Prioritizing Care for the Caregivers
The mental and physical impacts of COVID-19 are more than just "pandemic exhaustion." There has been a recent spike in mental health conditions in healthcare providers due to COVID stress. Syndromes like post-traumatic stress syndrome (PTSS) and conditions like post-traumatic stress disorder (PTSD) are on the rise.
According to a study by the CDC, between March and April of 2021, over 50% of healthcare workers surveyed reported symptoms of mental health conditions including anxiety, depression, PTSD and even thoughts of suicide. Symptoms were most prevalent among workers who spent much of their time providing direct care for patients with COVID-19.
Throughout the pandemic, healthcare workers and first responders have faced the stress of long hours, limited time off, and isolation from family and friends. These selfless individuals have witnessed significant illness and death and have faced the fear of bringing illness home to their loved ones. This level of stress and trauma have taken a toll on the mental health of those on the front lines of our health systems.
As indicated in recent surveys, 36.8% of healthcare workers reported symptoms of PTSD, 32% reported symptoms of depression, 30% reported symptoms of anxiety and 8.4% reported the presence of suicidal thoughts.
Healthcare workers are trained to save lives and often push their own needs aside to care for their patients. It is imperative to support healthcare workers during this unprecedented time and connect them with the resources for (stress management) and to prevent and treat mental health connections. Reid Health offers the First Responder Emergency Services Help (FRESH) program that is designed to provide mental health services to first responders in a confidential environment. This resource allows a safe place for first responders to debrief following a traumatic call and to discuss events that could potentially lead to PTSD, if not addressed.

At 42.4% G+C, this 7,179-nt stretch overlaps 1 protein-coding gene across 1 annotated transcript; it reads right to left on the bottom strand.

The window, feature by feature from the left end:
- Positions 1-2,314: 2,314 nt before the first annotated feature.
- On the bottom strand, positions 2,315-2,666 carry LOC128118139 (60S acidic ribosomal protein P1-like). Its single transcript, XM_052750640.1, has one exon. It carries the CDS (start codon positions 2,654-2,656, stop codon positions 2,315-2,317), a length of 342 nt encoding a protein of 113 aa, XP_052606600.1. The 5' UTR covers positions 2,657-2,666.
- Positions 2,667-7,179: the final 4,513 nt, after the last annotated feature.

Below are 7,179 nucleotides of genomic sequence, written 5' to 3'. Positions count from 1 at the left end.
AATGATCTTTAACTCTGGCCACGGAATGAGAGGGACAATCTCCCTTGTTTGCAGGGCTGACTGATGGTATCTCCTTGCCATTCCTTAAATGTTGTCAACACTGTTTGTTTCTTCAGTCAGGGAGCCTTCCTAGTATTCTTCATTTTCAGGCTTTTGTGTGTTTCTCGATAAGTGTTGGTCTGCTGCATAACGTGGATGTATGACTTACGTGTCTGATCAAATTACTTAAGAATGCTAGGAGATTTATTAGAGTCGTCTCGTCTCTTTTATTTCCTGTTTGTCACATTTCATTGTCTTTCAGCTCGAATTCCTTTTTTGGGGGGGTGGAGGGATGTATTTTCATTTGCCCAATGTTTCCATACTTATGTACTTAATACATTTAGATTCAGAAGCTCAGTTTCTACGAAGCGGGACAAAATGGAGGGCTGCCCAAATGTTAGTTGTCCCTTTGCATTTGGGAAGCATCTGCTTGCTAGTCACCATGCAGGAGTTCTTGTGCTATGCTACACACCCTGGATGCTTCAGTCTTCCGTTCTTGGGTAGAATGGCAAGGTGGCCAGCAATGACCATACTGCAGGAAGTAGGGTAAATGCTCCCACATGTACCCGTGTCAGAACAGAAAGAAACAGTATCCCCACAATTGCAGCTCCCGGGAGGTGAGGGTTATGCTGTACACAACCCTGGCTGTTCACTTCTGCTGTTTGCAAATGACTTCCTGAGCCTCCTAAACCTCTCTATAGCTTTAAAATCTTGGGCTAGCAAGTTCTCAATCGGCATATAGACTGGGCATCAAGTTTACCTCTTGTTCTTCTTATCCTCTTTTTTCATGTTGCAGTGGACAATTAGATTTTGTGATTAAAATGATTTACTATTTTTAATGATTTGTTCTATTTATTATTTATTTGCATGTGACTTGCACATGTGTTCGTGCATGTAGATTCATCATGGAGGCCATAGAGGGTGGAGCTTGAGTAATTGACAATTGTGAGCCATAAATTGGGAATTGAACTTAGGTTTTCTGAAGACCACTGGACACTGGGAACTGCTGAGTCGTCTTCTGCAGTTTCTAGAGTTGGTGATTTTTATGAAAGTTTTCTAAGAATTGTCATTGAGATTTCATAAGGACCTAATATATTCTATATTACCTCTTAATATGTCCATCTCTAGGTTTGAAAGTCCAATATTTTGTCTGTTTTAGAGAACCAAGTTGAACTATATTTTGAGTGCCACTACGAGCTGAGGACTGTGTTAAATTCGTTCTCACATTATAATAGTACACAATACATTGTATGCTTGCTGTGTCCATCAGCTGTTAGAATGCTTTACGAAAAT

Symptoms of PTSD
Symptoms of Post-Traumatic Stress Disorder usually appear within three months of a traumatic incident but can emerge even later. When symptoms last longer than one month and interfere with relationships and routines of daily life, PTSD is often diagnosed. Symptoms of PTSD include:
- Feelings of fear and stress despite being out of danger
- Difficulty falling asleep or staying asleep
- Reoccurring nightmares related to a traumatic event
- Becoming very upset when remembering a traumatic event
- Reliving a traumatic event over and over
- Avoiding places, events, or objects that are a reminder of a traumatic event
Symptoms of Depression
Depression is a serious disorder that affects the way you think, feel, and handle daily activities like eating, working, or sleeping. To be diagnosed with depression, symptoms must be present most of the day and nearly every day for at least two weeks. Symptoms of depression include:
- Feeling sad, anxious, or "empty" most of the day
- Feeling hopeless, helpless, worthless, or pessimistic
- Loss of interest in activities previously enjoyed
- Feeling restless or having trouble sleeping
- Changes in appetite or weight
- Loss of energy/fatigue
Symptoms of Anxiety
There are several kinds of anxiety disorders including situational anxiety, generalized anxiety disorder, panic disorder, and phobia-related disorders. To be diagnosed with generalized anxiety disorder, symptoms must be present most days for at least six months. Symptoms of generalized anxiety disorder include:
- Feeling restless, on-edge, or wound-up
- Difficulty concentrating
- Trouble controlling feelings of worry
- Being easily fatigued
- Difficulty with sleep
- Loss of energy/fatigue
Warning Signs of Suicide
Suicidal ideation means thinking about, considering, or planning suicide. Suicide is a leading cause of death in the United States but can be prevented by knowing the signs and being aware of the resources to turn to for help. Symptoms of suicide include:
- Talking about wanting to die, great guilt or shame, or being a burden to others
- Feeling empty, hopeless, or trapped
- Feeling unbearable emotional or physical pain
- Withdrawing from friends, saying goodbye, giving important items away, or making a will
- Taking dangerous risks and exhibiting reckless behavior
Mental health is a priority and resources are available to treat symptoms of mental health conditions. Reid Health has a team of providers including psychiatrists, physicians, medical specialists, registered and licensed practical nurses, licensed clinical social workers, and occupational & activity therapist who are dedicated to the health of the body, mind, and spirit. To connect with the FRESH program, or attend a virtual support group, visit us today.